She has no support crew on her run across America. Her only constant companion is a cart — an aluminum-framed, three-wheeled, Amish-built cart, loaded with 300 pounds of supplies — which she pulls behind her.
Everything she needs for the run is loaded into the cart, which she affectionately calls “Icebird.” She zips herself into the Icebird at night, and prepares meals by cooking on a camp stove. She logs into her computer to keep in touch with family back in the UK and keeps plenty of dog biscuits on hand for the thousands of pups she meets along the way.
“It may looked cramped, but after running 10 to 27 miles a day, Swale Pope told Reuters, she has no trouble going to sleep, “Usually, [I’m] so tired when I stop, I’ll go to sleep, bang-wallop! And I’ll wake up feeling refreshed, full of beans.”
Swale Pope had been a runner most of her life, completing marathons, ultra-marathons and cross country runs (like Nepal to Iceland) up until her mid-50s. But running took on new meaning for her in 2002, when her husband, Clive, died from prostate cancer.
“When Clive died, I could have curled up into a ball,” she told the Baltimore Sun. “I was heartbroken. But if you give up, it never gets any better. I’m a happier person because I’ve gone on, and done challenges.”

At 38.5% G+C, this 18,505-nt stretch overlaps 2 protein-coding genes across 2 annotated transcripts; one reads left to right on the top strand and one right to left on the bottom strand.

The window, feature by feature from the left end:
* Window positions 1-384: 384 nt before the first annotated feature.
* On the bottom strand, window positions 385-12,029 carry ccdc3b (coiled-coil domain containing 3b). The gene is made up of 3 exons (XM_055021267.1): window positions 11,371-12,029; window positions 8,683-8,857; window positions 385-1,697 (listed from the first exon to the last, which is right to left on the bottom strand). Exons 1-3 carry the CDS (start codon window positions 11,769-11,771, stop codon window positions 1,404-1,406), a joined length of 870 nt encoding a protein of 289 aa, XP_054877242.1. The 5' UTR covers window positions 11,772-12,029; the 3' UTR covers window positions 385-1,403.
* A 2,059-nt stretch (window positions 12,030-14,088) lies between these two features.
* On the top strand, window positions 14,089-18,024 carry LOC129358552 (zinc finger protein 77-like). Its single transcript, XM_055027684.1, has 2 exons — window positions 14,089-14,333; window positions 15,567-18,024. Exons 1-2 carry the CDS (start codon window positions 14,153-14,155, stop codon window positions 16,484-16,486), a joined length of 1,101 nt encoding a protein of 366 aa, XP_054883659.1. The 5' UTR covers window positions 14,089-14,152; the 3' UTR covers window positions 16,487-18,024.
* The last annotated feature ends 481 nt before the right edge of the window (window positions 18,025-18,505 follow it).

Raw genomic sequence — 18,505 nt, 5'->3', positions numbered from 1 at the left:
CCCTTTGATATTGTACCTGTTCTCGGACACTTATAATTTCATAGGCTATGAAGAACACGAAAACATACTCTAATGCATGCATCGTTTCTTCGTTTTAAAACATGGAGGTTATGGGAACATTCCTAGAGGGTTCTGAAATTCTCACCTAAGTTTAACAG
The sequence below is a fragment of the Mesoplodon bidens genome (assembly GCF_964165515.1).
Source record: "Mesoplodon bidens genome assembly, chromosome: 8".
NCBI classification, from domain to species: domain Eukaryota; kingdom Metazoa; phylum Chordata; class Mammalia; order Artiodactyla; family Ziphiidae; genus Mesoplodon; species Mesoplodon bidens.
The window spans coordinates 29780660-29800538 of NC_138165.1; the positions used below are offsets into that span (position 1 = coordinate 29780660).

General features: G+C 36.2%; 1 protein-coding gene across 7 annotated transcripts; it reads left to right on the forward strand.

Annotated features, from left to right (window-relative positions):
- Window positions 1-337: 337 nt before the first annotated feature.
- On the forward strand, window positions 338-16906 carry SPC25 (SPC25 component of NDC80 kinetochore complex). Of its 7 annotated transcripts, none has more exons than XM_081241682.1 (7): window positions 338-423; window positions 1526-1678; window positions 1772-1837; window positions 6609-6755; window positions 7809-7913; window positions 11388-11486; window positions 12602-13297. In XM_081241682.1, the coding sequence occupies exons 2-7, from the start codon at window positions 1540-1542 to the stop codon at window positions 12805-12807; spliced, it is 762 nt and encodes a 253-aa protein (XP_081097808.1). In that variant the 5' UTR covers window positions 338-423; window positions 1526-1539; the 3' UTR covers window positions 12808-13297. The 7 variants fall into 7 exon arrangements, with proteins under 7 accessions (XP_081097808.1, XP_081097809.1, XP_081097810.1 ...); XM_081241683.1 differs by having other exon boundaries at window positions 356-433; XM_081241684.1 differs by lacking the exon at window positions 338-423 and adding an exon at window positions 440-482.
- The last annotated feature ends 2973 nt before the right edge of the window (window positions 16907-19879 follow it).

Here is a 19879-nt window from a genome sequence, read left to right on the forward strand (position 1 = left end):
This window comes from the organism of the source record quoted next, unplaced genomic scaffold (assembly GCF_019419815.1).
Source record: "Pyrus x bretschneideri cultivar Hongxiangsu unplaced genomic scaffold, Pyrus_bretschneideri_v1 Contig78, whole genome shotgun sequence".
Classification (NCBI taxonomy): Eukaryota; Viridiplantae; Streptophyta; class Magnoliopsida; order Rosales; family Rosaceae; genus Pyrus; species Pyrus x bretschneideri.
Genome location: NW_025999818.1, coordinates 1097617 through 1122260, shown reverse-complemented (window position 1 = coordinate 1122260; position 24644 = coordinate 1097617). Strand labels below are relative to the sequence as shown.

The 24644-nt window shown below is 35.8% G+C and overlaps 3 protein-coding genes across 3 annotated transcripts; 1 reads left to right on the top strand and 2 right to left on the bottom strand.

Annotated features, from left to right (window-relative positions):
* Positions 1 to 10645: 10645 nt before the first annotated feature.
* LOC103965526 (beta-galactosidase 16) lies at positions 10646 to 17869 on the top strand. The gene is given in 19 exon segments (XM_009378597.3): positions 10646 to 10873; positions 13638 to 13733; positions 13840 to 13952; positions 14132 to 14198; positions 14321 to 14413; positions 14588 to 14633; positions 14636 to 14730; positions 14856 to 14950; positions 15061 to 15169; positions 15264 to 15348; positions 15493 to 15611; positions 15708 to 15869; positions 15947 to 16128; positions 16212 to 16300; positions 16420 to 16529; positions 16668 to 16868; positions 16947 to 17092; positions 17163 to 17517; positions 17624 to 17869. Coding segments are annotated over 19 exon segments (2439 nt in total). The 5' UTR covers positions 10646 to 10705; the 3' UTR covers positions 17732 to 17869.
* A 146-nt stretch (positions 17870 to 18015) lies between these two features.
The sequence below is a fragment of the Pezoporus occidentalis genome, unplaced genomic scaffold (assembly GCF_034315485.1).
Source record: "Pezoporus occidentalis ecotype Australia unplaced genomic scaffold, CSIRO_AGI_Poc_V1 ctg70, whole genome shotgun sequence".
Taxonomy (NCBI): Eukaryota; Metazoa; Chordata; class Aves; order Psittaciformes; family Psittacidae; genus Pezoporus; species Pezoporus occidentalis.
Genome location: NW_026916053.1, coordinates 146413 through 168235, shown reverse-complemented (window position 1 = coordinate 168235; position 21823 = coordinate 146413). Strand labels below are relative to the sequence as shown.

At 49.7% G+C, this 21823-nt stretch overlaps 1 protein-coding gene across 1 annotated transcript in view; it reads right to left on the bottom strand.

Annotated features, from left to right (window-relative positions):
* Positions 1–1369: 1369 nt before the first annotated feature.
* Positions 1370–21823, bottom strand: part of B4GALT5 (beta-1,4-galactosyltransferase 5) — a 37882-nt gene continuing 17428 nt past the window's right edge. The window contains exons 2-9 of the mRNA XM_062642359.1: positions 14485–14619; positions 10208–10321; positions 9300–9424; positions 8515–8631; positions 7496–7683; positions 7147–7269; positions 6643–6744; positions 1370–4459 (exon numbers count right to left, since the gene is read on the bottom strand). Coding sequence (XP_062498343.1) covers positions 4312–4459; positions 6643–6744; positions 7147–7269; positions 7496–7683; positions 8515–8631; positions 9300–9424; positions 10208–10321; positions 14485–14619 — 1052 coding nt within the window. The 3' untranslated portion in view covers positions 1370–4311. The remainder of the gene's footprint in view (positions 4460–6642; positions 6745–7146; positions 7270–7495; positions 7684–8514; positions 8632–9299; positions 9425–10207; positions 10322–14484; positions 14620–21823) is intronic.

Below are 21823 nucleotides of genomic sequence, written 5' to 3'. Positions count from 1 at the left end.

She turned those challenges into opportunities to raise cancer awareness, while raising money on her website for groups fighting cancer.
Her most famous was a year after her husband died — a 20,000 mile, five-year, around the world run. She raised $372,000 (£250,000) for Russian orphans and cancer research — and received the Order of the British Empire for her efforts.
The Welsh grandmother figures she’s run 50,000 miles during her lifetime. In addition to that, she sailed around the world with her first husband and their two kids, and became the fourth woman to sail solo across the Atlantic.
Mrs. Swale Pope started her U.S. run from New York in October. She figures it’ll take her nine months to reach San Francisco. You can follow her on Facebook, but don’t expect her to sit still for long — even after she completes her run across America.
As she told the Baltimore Sun, “At my age, you can’t wait for the world to come to you. You have to come to the world.”http://www.baltimoresun.com/features/bal-video-welsh-woman-running-across-america-20150202-premiumvideo.html
SHARE the Inspiring Story (below)